Jason Cameron brings his Desperate Landscapes crew to an artist's ugly front yard. The artist's home features funky and fun artwork inside, but the front of the house is hidden by a huge six-foot wall and overgrown trees. Jason uses a concrete saw to cut the wall in half and a chainsaw to take down a tree. Once the landscape is opened up, Jason adds stainless steel planters to some unused arches. He adds a Pennsylvania Quartzite cap to the smaller wall and adds a custom-built stainless steel awning over the front door. If that weren't enough, there are custom-built stainless steel planters that fit over the front stoop, and homeowner Jason Hargis's artistic skills are put to the test by painting some funky planters for the entry way. The look is completed with a fresh coat of paint for the house and front door and some new furniture for the patio.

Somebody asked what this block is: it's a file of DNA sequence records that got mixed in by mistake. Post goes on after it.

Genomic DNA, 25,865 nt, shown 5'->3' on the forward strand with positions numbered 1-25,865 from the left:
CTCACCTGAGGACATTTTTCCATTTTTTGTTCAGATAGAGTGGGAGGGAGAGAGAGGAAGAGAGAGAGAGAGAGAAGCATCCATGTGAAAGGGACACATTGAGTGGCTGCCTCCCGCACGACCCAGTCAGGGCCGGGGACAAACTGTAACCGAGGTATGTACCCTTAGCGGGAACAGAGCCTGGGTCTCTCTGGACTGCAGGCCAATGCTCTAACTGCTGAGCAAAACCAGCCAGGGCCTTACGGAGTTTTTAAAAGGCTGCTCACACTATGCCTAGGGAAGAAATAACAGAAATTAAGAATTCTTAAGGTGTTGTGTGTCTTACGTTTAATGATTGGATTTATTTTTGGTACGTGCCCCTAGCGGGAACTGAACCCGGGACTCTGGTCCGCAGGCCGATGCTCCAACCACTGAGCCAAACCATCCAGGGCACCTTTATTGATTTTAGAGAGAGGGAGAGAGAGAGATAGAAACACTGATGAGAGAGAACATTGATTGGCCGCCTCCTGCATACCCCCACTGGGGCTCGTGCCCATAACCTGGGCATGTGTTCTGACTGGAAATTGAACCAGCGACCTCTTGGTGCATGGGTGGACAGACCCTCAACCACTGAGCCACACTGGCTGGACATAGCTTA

It's time for a big, Texas style invasion for Eric and Betinna Hess. Jason Cameron and the Desperate Landscapes crew are keeping things weird in Austin, Texas with a fence you can write on without getting into trouble, spinning planters made with a product that bends as you build and special edging that lets you design a path which goes any way you want! Plus, the artists who made this neighborhood magical!